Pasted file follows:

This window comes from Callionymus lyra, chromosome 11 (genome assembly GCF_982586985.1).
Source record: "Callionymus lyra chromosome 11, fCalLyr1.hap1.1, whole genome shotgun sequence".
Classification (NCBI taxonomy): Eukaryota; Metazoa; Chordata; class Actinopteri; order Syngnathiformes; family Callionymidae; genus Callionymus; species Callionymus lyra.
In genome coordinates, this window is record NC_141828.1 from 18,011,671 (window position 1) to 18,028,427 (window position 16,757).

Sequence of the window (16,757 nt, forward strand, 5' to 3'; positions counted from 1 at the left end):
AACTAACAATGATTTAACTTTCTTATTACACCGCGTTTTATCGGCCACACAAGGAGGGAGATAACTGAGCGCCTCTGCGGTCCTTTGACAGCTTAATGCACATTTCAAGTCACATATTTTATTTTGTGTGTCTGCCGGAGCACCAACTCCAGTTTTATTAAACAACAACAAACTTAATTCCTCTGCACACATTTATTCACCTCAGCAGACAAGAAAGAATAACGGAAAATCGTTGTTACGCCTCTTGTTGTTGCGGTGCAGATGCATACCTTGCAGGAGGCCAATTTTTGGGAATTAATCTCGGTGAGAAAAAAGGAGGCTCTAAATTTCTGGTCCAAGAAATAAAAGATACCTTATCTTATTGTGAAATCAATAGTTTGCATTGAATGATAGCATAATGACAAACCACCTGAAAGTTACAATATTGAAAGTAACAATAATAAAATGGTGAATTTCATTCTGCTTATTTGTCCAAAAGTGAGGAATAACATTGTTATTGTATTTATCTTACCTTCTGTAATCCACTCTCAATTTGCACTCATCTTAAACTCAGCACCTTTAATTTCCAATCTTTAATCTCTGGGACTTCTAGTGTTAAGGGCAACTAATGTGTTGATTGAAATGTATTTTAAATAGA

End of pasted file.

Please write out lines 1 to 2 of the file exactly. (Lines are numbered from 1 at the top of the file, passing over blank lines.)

This window comes from Callionymus lyra, chromosome 11 (genome assembly GCF_982586985.1).
Source record: "Callionymus lyra chromosome 11, fCalLyr1.hap1.1, whole genome shotgun sequence".